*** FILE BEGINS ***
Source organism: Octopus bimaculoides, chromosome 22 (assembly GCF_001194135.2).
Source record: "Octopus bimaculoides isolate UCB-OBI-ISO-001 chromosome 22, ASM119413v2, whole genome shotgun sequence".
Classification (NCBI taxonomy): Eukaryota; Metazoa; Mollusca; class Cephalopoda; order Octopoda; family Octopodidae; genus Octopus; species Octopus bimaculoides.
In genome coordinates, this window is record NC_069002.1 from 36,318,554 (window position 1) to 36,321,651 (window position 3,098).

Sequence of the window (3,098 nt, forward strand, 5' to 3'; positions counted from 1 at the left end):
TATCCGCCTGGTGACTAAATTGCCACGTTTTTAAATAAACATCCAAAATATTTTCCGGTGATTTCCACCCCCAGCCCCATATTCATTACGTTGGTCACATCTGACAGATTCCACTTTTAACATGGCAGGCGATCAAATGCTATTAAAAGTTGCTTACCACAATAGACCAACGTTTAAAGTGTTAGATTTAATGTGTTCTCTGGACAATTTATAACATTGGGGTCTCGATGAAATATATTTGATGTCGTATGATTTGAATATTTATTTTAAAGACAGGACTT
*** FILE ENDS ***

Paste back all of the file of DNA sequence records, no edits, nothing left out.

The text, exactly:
Source organism: Octopus bimaculoides, chromosome 22 (assembly GCF_001194135.2).
Source record: "Octopus bimaculoides isolate UCB-OBI-ISO-001 chromosome 22, ASM119413v2, whole genome shotgun sequence".
Classification (NCBI taxonomy): Eukaryota; Metazoa; Mollusca; class Cephalopoda; order Octopoda; family Octopodidae; genus Octopus; species Octopus bimaculoides.
In genome coordinates, this window is record NC_069002.1 from 36,318,554 (window position 1) to 36,321,651 (window position 3,098).

Sequence of the window (3,098 nt, forward strand, 5' to 3'; positions counted from 1 at the left end):
TATCCGCCTGGTGACTAAATTGCCACGTTTTTAAATAAACATCCAAAATATTTTCCGGTGATTTCCACCCCCAGCCCCATATTCATTACGTTGGTCACATCTGACAGATTCCACTTTTAACATGGCAGGCGATCAAATGCTATTAAAAGTTGCTTACCACAATAGACCAACGTTTAAAGTGTTAGATTTAATGTGTTCTCTGGACAATTTATAACATTGGGGTCTCGATGAAATATATTTGATGTCGTATGATTTGAATATTTATTTTAAAGACAGGACTT